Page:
Commandos 3: Destination Berlin
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Pyro Studios has learnt the hard way that when offering a new game to the masses, less can often mean more. While far from disappointing, it is nonetheless a fact that Commandos 2 went the proverbial bridge too far. As beautiful as each meticulous level was and despite the love poured into every pixel, the missions were just too big, the task for the player sometimes too daunting and the key to unlocking the next gargantuan level often identical to the last. Rest assured, the lads have learned their lesson, and for the next episode in the tactical WWII series we can expect a considerably more varied and well-paced experience.
Das Ist Gut, Ja?
At first glance little has changed the levels are as beautifully 2D and intricate as they always have been, the characters natural and convincingly animated - this time as proper 3D polygonal models - and the interface enhancements allude to little above the cosmetic. Of course Commandos 3, now officially subtitled Destination Berlin, is not without some obvious graphical implants. There's a depth to the visuals that's unsurpassed in any isometric game I've ever seen, an effect achieved bythe multilayered environmental effects, such as the driving rain that overflows from guttering and drives into the ground rather than simply falling across the screen like some cheap visual trick.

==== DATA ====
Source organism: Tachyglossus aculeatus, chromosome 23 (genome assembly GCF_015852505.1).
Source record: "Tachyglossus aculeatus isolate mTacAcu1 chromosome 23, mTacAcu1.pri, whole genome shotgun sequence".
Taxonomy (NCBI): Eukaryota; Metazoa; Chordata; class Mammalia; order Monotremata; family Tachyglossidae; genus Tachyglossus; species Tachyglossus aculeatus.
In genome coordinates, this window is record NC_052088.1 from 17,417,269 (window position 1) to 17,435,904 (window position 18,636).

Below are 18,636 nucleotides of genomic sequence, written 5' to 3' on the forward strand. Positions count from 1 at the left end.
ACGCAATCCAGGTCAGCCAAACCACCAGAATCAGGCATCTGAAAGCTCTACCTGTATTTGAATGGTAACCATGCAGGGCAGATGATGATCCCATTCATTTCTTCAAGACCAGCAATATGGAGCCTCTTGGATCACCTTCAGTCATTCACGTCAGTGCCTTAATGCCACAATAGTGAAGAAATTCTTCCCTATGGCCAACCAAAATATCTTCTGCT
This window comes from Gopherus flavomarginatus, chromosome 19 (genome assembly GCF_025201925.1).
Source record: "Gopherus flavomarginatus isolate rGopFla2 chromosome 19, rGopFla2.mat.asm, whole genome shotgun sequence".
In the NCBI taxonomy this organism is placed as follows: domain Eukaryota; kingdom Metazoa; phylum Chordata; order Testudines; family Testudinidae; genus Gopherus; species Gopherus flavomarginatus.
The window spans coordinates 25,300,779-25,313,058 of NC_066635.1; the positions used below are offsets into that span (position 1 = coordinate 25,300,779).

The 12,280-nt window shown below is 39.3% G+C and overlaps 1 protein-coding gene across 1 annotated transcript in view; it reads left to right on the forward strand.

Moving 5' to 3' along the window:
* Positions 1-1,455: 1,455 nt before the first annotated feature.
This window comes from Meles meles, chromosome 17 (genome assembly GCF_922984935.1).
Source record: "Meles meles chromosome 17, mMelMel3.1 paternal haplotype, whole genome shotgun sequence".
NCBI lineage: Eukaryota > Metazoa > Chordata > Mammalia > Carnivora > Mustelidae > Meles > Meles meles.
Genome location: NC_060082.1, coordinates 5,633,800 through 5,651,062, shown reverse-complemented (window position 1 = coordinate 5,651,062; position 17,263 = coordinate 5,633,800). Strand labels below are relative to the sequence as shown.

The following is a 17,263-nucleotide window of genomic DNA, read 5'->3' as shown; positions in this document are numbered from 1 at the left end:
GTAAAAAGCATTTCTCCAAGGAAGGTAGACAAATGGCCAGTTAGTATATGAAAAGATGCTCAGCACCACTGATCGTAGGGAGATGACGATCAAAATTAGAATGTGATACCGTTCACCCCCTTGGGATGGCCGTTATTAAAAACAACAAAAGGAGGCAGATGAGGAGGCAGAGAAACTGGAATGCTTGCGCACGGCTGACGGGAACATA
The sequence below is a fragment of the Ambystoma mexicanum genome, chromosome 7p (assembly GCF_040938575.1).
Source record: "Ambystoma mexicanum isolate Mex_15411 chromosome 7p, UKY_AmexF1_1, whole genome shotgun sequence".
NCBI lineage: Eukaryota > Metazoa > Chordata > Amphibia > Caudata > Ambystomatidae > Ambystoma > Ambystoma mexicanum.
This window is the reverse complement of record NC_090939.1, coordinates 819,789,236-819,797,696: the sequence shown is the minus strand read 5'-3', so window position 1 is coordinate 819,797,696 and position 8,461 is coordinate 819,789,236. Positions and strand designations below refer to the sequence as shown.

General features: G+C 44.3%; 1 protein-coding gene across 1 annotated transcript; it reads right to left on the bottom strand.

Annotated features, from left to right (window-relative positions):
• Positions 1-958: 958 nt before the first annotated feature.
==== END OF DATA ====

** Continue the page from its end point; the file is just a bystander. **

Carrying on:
Then there are the dramatic set pieces and in-game cut-scenes that hope to provide a more story-driven experience than the previous games. In fact, the game begins in pre-War London, at the German Embassy, where the game's leading lads will be introduced. From there it's off to the Russian front and the besieged city of Stalingrad, before heading to Berlin, occupied France and finally the D-Day landings. Each level will be interspersed with in-engine cut-scenes, from Nazi marches through the Brandenburg Gate to Steve McQueen-style motorbike chases across the countryside, explosions tearing into the ground as you go. Needless to say all of this will provide a much-needed narrative thread through the game and flesh out what were previously rather flat characters.
And those explosions are rather spectacular too. As shadows of German bombers flick across the already ruined city of Stalingrad early in the game, their devastating payload doesn't just leave a trail of explosions and smoke, but collapsing rubble and tumbling masonry, even a few snapping timbers. As far as global devastation and human suffering goes, never has it looked lovelier.
I think we could have made Commandos in 3D if we had wanted to, says lead designer Ignacio Perez. The main question is, would gameplay have benefited? I don't think so. Will it have the same level of graphical details? Perhaps, but will people have the PCs to enjoy that level of detail...? I don't think so, not yet."